UK broadcasters ditch acronym for minorities as not ‘nuanced’ enough

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Four major British broadcasters have agreed to avoid using the acronym BAME, which means “black, Asian and minority ethnic”, following the recent recommendation to use “more nuanced” terms for specific ethnic groups.

The BBC, ITV, Channel 4, and Channel 5 announced on Tuesday that they will now avoid using the term BAME in their news content and corporate communications.

“The move towards specificity, and away from a catch-all term, paves the way for greater acknowledgement of the unique experience of people from different ethnic backgrounds and offers insight into the issues facing specific groups,” reads the broadcasters’ rare joint press statement.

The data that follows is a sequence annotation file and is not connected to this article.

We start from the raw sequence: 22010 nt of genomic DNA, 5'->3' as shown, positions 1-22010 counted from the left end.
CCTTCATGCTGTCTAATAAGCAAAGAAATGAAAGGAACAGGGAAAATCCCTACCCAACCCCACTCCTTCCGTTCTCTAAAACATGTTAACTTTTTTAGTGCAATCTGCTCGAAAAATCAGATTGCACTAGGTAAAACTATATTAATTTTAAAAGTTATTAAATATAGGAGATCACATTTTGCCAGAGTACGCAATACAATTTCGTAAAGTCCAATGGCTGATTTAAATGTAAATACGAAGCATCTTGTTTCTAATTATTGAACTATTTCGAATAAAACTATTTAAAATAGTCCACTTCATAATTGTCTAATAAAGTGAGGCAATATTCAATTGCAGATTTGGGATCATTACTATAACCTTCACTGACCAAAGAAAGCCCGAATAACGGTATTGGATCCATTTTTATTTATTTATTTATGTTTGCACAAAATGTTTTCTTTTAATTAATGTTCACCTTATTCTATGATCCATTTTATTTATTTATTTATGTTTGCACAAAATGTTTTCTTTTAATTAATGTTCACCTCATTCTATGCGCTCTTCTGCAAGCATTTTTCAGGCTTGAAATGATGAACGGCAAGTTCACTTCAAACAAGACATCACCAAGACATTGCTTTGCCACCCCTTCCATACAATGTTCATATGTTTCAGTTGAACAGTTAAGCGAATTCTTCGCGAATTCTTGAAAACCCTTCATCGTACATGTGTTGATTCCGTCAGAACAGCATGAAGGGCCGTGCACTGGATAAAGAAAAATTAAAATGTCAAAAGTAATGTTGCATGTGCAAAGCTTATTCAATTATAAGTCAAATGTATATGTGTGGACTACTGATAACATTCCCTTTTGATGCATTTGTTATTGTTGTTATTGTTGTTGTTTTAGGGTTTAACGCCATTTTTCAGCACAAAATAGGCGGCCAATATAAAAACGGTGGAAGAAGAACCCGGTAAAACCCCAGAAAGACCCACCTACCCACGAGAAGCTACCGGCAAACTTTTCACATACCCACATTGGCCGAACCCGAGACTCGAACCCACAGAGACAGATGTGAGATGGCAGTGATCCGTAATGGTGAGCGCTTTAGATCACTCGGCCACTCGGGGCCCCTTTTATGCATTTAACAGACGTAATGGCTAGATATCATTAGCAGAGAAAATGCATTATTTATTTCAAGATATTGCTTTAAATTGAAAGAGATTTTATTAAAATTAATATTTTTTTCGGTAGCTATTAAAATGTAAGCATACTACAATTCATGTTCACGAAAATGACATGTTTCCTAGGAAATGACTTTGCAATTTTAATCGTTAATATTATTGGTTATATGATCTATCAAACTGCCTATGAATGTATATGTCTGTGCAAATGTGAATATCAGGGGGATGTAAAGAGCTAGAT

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The report, conducted by Sir Lenny Henry Centre for Media Diversity (LHC), says that intensifying use of the collective term BAME in 2020 coincided with Black Lives Matter movement and Covid pandemic, which exposed “ethnically-marked health and other inequalities”.

“Interestingly, both these developments have required the need for a more nuanced and culturally astute understanding of specific ethnic demographic groups,” reads the report. It also notes that the “catch-all term” now has “specific negative connotations” and therefore should be used with “particular care”. The advice for the broadcasters was to choose more specific ethnicity-describing definitions and to limit the use of the acronym by reported speech. In those cases where a wider term is needed, they advised using “Black, Asian and minority ethnic”.

The authors of the review welcomed the announcement by the four broadcast outlets, saying that they are “very happy that British broadcasters are taking the issue of racial language seriously”.

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